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Tyvek reinvent battens

Josh7447 | Posted in Green Building Techniques on

Anyone have experience with this product? I’m considering using it as furring strips over roxul comfortboard and under lp smartside. I’m a little concerned about termites with regular wood furring strips even though I’ve read that is not a problem. Termites are nasty in MO. Thanks

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  1. GBA Editor
    Martin Holladay | | #1

    I was confused by your question. It's possible that you were typing on a device with some type of Auto-Correct software that changed the spelling of what you were trying to type.

    I'm guessing that you wanted to write "RainVent." Here is a link:
    DuPont RainVent batten.

    RainVent battens are made of polypropylene. Like other brands of plastic rainscreen battens, these battens won't hold nails like ordinary 1x4s will, so a builder will need to plan ahead for siding fastening details. You'll usually need to know where the studs are, and you'll need longer fasteners than you would if you used 1x4s.

    In my 2013 article "All About Rainscreens," I wrote,

    "At least six manufacturers sell plastic furring strips:
    • BattensPlus manufactures BattenUp furring strips. These pieces of polypropylene strapping measure 1 1/2 inch wide by 1/2 inch thick by 48 inches long.
    • Drain-Plane sells polyethylene furring strips.
    • El Dorado makes plastic battens that measure 1 5/8 inch wide by 3/8 inch deep by 8 feet long.
    • VaproShield makes a plastic batten called VaproBatten.
    • Cor-a-Vent makes plastic furring strips called Sturdi-Strips.
    • DCI Products makes plastic furring strips called CedarVent strips.

    "Coroplast battens, BattenUp battens, El Dorado battens, Sturdi-Strip battens, and CedarVent strips all have channels that allow water to drain right through the products, even when installed horizontally. VaproBattens aren’t designed for horizontal installation, and won’t drain that way.

    "Note that none of these plastic battens are good at holding nails and screws, so you’ll need long fasteners that reach to the studs if you go this route."


  2. Josh7447 | | #2

    Thank you as always Martin. You are correct about the auto-correct. Has anyone used longer fasteners on with Roxul that go directly to the stud? If I were to do that, would I even need battens? Finally, if not, could someone suggest an alternative? I did read your article but I am concerned that wood 1x4 will either rot or attract termites. I appreciate all the help. This website is awesome for a guy like me.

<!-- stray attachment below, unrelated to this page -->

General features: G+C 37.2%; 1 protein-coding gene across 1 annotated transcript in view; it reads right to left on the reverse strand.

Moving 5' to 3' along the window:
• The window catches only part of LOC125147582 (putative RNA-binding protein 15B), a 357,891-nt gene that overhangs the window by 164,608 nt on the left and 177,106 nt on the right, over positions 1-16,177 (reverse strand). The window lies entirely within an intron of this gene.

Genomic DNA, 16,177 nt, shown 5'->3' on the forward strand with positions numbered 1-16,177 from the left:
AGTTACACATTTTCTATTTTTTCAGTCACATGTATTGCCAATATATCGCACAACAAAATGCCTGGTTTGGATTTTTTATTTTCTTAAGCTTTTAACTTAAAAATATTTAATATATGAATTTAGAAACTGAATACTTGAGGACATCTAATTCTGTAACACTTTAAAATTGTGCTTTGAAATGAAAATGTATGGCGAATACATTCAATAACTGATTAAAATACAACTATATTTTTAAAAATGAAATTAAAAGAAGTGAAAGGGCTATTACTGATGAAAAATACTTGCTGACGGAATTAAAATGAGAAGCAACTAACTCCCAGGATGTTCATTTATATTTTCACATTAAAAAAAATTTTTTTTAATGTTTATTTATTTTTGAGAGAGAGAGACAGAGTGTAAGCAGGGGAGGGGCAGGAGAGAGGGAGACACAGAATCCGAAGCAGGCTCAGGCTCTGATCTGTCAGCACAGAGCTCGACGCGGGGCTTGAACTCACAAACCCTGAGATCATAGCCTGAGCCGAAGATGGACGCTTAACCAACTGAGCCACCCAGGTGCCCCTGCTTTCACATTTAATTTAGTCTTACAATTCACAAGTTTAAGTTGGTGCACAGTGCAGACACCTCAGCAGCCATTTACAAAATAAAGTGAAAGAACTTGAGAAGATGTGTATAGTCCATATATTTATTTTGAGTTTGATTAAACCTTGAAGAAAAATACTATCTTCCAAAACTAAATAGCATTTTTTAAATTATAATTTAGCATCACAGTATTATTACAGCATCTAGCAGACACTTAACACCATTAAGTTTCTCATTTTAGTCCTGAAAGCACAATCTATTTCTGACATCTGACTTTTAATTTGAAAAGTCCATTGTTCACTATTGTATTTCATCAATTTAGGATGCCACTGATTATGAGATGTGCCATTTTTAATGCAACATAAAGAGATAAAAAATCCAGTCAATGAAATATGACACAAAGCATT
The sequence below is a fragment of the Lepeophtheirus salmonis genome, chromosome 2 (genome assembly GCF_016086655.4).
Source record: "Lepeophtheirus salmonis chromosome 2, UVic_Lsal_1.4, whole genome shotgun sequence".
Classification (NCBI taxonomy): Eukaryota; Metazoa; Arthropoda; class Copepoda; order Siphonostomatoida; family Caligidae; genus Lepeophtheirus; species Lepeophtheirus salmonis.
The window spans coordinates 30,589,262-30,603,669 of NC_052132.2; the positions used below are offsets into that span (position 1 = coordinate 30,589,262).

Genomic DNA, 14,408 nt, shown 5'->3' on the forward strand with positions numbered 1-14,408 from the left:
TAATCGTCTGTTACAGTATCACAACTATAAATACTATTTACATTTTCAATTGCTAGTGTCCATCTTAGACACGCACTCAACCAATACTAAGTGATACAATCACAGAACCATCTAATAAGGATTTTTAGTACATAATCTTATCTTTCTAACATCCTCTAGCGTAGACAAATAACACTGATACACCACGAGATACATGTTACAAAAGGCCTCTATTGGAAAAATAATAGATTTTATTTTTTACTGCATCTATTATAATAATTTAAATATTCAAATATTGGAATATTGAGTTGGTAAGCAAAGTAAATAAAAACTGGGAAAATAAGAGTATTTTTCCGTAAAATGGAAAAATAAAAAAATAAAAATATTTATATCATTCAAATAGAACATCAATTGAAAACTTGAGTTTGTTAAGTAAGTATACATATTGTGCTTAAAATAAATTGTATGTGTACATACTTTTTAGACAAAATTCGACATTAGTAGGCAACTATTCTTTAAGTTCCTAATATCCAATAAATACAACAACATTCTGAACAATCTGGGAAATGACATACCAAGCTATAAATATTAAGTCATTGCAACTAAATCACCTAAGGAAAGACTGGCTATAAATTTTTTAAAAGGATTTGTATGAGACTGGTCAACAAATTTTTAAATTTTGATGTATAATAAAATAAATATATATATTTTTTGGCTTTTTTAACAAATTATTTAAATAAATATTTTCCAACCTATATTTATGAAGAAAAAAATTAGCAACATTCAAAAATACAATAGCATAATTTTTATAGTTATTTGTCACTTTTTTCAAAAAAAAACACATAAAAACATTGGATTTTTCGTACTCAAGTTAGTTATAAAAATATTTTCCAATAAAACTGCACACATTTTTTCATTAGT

3. GBA Editor
    Martin Holladay | | #3

    The 1x4 furring strips aren't going to rot, unless you are doing something very wrong. Rainscreen gaps stay dry.

    Check with LP on your plan -- in general, you can't install SmartSide over continuous insulation if the continuous insulation is more than 1 inch thick. If the continuous insulation is more than 1 inch thick, LP says you need 1.5 inch thick furring strips (in other words, 2x4s). You can't use plastic battens or 1x4s.

    The instructions talk about rigid foam, but I imagine the same requirements apply to mineral wool.

    Here is a link to the instructions:

    The relevant section reads:

    "• For rigid foam sheathing up to 1 in. (25.4 mm) thick, siding may be nailed directly to the foam sheathing unless a drainage plane is required by the local building code. Nail length must be increased to ensure a minimum 1-1/2 in. (38.1 mm) fastener penetration into the structural framing.
    • For rigid foam sheathing greater than 1 in. (25.4 mm), a minimum 1-1/2 in. (38.1 mm) thick by 3-1/2 in. (88.9 mm) wide vertical strapping or furring strip must be installed over the sheathing to provide a solid, level nailing base for the siding. The strapping must be securely fastened to structural framing spaced no greater than 16 in. O.C. (406 mm) with a minimum nail penetration of 1-1/2 in. (38.1 mm) and a maximum nail spacing no greater than the width of the siding."

  4. Robert Opaluch | | #4

    Pressure-treated lumber or pressure-treated plywood could be used for furring strips and not be damaged by termites. But termites could tunnel into the wall to reach the framing if they get into the rain screen. Somewhere you need a termite barrier. I've heard about but have no experience with Termi-mesh stainless steel mesh or copper mesh products, used for a barrier along the foundation. Pangowrap is a termite, soil gases and water barrier sheet product for slab foundations. A 2" gap along the foundation (to inspect for termite tunnels), or treating the ground around the foundation to destroy termites are possible options. I'd like to know more about this topic!

  5. Josh7447 | | #5

    Thanks Robert. I have read that termites will not eat mineral wool. The LP is treated with sodium borate and my sheathing will be covered will either be zip wall or plywood covered with PROSOCO WRB so I don't think that will be attractive to termites. The furring strips may be a different story and I haven't figured out a termite screen for that. I couldn't get anyone from Termimesh to call me back. However, I may check with Polyguard. They have a barrier system that I am using on other parts of my house. Great people to work with.

  6. JC72 | | #6

    Termites shouldn't be an issue if you have an insect screen, keep shrubs/bushes away from the side of the house (IIRC 3ft or more) and your slab is tall enough (6" or more) where you can perform a visual inspection (as you should already be doing) for termite tubes.

  7. Josh7447 | | #7


    I talked to the great folks at polyguard and they do sell an insect mesh that can be cut to length for an insect barrier if you or anyone else need that.


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